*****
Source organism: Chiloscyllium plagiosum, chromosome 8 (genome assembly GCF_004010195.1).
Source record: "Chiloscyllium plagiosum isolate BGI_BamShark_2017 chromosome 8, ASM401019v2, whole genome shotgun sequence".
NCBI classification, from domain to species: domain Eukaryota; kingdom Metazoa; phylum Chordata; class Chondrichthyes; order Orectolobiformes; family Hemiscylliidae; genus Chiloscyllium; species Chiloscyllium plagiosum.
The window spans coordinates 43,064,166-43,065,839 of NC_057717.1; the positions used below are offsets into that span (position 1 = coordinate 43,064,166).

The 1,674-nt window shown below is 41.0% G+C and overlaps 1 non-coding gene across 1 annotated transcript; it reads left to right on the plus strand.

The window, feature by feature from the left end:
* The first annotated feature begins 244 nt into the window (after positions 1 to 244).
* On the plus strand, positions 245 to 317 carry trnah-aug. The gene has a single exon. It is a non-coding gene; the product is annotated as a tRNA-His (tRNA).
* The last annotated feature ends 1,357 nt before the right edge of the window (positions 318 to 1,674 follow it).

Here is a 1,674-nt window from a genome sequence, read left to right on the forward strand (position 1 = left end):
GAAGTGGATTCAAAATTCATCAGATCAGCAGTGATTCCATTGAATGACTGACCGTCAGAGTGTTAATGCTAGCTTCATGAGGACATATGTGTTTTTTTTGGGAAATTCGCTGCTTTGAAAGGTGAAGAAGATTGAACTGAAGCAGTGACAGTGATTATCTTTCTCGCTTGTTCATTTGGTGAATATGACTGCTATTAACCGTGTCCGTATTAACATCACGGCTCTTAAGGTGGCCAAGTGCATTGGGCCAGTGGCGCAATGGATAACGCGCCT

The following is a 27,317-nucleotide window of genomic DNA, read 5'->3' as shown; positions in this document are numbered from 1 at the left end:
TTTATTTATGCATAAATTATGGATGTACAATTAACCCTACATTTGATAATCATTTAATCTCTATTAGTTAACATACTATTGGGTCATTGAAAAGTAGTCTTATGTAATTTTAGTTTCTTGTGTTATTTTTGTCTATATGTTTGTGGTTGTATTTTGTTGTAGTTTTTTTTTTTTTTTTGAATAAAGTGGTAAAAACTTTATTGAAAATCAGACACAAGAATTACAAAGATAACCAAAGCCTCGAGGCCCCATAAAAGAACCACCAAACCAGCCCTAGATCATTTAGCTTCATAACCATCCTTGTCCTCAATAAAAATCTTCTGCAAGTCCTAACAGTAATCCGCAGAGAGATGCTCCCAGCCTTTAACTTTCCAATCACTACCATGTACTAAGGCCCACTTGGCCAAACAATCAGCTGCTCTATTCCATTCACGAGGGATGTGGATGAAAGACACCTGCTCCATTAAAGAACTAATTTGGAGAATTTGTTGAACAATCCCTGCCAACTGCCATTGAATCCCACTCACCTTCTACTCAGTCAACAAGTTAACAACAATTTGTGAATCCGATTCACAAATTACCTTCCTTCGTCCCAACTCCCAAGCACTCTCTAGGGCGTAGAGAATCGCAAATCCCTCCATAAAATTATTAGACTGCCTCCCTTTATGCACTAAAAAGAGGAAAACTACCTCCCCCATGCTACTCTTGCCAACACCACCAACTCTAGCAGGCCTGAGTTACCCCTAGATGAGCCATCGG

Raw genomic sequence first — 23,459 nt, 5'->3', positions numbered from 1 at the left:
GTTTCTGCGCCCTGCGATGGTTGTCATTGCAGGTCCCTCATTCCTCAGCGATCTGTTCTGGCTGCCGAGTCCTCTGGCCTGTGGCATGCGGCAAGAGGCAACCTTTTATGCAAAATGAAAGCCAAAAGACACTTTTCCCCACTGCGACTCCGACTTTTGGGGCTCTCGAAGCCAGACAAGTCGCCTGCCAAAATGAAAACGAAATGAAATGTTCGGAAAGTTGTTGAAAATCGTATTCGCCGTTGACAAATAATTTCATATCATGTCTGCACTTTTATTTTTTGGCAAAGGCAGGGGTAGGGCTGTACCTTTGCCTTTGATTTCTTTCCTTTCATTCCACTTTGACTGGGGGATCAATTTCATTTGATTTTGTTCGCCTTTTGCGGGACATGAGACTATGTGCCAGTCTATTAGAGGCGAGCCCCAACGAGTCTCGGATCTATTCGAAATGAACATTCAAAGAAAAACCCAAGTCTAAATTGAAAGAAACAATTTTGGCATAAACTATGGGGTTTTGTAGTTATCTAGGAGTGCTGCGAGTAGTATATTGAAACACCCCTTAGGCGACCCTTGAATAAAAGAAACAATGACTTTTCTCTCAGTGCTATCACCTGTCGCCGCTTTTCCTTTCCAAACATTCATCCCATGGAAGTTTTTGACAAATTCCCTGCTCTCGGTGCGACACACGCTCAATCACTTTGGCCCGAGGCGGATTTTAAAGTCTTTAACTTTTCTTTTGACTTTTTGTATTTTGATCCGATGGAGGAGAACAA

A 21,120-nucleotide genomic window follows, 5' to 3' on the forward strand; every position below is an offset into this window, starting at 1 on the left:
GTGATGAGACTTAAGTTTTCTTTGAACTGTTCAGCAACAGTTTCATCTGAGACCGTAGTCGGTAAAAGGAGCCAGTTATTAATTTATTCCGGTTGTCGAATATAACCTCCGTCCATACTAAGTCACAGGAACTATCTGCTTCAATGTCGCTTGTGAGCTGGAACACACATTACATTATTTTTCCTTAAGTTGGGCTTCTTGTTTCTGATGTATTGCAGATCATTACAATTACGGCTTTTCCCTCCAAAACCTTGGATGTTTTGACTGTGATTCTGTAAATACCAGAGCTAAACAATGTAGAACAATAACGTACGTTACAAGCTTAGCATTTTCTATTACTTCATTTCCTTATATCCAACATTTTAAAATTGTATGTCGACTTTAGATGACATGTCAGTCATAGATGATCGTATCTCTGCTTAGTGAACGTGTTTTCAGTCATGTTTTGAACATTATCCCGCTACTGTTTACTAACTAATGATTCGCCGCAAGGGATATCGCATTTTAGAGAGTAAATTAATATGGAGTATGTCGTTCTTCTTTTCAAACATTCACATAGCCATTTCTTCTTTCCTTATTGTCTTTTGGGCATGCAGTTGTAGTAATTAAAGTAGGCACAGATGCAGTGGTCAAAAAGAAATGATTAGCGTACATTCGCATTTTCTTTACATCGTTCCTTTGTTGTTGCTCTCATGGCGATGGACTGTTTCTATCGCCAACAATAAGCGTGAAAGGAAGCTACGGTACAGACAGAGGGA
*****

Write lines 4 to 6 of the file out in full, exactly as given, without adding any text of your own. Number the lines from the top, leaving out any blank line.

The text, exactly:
The window spans coordinates 43,064,166-43,065,839 of NC_057717.1; the positions used below are offsets into that span (position 1 = coordinate 43,064,166).

The 1,674-nt window shown below is 41.0% G+C and overlaps 1 non-coding gene across 1 annotated transcript; it reads left to right on the plus strand.

The window, feature by feature from the left end: